We follow through with Tai’s investigation of his friend / suspect back in the village in which he grew up. We also follow the progression of his friendship with a fey neighbor, who is constantly being picked on and called variations of the “fag” word. For a while Tai joins in with the taunting, but a bonding occurs. It is a brutal childhood for both, but especially for Nut, who becomes his only friend.

Some of the characters of the film, such as the Don King-wannabe copper, are a bit, well, perhaps not stereotypical, but definitely over the top. Tai seems pretty standardized as a person, though more Jack Nicolson in Chinatown than Van Damme in everything. There are no martial arts, not an excessive amount of shootings in the street, nothing blown up, and yet the story remains riveting.

For parts of the film, there’s a level of expectation, which is rewarded. However, I did not see the reveal coming, and kudos for that. Many times I’d watch a cop show and within the first five minutes know who was the baddie, but not this time.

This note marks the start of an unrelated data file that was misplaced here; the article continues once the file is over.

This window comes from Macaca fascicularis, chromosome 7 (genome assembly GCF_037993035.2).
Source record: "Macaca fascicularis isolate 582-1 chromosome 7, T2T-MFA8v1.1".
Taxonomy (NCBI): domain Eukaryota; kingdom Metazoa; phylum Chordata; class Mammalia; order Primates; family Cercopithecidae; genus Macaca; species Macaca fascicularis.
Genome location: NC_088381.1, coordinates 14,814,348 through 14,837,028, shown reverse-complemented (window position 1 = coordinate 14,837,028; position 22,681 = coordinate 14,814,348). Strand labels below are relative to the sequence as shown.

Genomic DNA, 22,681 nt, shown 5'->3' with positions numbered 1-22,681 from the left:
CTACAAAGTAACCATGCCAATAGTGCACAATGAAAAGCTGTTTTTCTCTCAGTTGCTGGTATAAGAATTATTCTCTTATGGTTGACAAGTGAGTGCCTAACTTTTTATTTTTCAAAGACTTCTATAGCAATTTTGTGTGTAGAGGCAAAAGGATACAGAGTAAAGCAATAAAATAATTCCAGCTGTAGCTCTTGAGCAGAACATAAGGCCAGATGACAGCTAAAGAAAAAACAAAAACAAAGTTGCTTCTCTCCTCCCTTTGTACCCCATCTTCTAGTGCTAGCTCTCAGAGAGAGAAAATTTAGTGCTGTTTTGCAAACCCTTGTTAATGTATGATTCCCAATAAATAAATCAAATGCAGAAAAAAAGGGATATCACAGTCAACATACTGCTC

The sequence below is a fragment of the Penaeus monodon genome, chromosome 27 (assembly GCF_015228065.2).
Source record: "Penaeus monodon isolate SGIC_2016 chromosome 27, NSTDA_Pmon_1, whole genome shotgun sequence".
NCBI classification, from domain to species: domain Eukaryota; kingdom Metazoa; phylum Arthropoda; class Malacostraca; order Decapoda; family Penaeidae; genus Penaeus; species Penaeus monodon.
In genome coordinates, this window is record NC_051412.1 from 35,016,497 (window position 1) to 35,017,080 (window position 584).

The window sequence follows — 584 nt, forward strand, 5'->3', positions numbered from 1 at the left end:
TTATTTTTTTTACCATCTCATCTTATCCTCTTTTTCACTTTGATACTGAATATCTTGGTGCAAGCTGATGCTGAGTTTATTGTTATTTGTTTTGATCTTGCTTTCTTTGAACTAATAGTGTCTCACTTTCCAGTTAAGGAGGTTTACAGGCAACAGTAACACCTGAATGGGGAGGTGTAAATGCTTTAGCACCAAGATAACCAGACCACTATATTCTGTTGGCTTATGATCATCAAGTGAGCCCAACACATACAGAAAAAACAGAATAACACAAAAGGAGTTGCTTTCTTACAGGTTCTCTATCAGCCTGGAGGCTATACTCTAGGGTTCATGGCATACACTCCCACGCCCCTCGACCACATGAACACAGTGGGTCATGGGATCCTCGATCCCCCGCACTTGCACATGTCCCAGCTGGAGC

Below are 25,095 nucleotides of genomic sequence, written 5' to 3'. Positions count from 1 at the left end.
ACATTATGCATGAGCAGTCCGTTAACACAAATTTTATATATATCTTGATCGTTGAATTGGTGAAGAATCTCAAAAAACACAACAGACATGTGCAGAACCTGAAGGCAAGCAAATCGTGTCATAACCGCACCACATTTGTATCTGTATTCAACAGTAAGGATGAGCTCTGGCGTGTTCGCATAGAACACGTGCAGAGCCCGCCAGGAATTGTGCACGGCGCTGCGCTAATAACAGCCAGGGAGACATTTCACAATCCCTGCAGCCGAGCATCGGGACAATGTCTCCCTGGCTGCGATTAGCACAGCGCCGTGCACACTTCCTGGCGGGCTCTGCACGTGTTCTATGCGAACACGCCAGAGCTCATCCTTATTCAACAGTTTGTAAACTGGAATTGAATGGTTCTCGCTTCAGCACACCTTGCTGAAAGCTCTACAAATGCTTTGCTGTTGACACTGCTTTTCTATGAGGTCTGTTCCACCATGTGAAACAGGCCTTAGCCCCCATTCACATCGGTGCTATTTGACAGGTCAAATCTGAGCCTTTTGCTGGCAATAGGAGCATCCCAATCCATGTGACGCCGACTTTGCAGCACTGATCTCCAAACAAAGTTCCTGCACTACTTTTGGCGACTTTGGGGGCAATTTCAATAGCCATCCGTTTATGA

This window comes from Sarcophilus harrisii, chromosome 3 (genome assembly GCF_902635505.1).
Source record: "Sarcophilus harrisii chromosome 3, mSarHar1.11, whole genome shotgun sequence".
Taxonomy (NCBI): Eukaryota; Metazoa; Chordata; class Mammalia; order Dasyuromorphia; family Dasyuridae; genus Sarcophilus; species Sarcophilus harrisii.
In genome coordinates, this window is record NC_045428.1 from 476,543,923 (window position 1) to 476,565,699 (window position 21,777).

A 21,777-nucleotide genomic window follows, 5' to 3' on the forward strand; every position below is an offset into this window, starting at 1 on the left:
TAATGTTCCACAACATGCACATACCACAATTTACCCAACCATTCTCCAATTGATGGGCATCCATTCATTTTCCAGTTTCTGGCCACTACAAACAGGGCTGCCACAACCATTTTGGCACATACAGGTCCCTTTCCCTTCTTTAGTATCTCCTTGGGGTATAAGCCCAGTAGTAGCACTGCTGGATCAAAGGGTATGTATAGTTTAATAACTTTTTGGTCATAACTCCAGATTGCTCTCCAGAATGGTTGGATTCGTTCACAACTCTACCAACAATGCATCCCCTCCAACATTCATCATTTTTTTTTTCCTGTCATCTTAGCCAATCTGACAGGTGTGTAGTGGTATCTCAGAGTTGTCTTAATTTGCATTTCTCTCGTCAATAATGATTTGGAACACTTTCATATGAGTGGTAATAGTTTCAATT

While the killings are disturbing, we’ve seen it all before as limbs get blown off, heads explode, and knives plunge. In a “realistic” film setting rather than the cartoonish Saw or Hostel franchises, the grittiness gives the violence a certain further edge, even with some ridiculous characters (e.g., the white-haired cop). What disturbed me more, however, were the convincing looks of the bodies after, and the extreme level of gay bashing that runs throughout.

This is an incredibly well-made film, and beautifully shot, and yet exquisitely painful to watch, as are many Asian films of this genre. The horror is in the everydayness of the brutality. Sometimes the viewer doesn’t know whether to look or turn away, not because of fear of the “boo!”, but rather the transcendence of what violence truly looks like. I’m willing to bet the ones who would have the most trouble viewing this would be those who work in hospitals, ambulance drivers and the police, because it is so accurate to that humanist side of rage. That is a complement to this film.

No comments:

Post a Comment